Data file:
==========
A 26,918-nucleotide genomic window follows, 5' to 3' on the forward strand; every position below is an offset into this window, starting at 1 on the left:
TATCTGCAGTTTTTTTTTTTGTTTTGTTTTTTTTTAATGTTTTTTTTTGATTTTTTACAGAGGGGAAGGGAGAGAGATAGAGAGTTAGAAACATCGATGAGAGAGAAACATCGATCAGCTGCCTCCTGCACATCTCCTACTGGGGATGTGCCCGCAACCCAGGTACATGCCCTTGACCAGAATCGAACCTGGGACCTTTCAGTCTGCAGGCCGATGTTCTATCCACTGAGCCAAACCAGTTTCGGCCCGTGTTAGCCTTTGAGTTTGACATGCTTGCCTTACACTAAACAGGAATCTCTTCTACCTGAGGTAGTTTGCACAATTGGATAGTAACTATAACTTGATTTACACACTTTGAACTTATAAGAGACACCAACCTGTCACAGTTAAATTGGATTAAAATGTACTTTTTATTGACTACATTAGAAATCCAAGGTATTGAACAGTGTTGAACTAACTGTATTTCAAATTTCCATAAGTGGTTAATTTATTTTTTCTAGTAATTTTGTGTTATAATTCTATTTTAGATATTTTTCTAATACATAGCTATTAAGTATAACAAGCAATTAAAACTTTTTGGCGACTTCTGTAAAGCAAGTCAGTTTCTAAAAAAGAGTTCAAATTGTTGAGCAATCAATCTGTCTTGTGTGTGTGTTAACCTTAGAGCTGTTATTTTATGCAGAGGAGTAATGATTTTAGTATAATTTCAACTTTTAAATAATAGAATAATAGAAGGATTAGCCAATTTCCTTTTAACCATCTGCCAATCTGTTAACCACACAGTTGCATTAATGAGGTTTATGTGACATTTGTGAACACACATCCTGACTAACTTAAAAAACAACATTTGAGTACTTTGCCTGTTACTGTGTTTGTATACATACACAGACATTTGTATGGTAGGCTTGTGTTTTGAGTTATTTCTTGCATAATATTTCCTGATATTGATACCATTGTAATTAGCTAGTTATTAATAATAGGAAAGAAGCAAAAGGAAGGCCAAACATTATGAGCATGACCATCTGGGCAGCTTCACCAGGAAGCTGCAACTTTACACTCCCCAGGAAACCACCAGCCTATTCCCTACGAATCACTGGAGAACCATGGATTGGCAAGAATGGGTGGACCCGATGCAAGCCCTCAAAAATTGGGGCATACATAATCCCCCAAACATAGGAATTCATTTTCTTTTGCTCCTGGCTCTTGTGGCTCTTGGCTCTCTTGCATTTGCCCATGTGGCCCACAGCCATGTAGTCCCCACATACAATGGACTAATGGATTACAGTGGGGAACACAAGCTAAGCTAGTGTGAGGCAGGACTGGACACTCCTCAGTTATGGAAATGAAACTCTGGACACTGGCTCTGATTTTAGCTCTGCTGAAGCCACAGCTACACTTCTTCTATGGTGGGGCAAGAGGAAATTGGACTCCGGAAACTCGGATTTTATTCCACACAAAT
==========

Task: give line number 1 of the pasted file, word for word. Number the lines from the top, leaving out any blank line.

A 26,918-nucleotide genomic window follows, 5' to 3' on the forward strand; every position below is an offset into this window, starting at 1 on the left: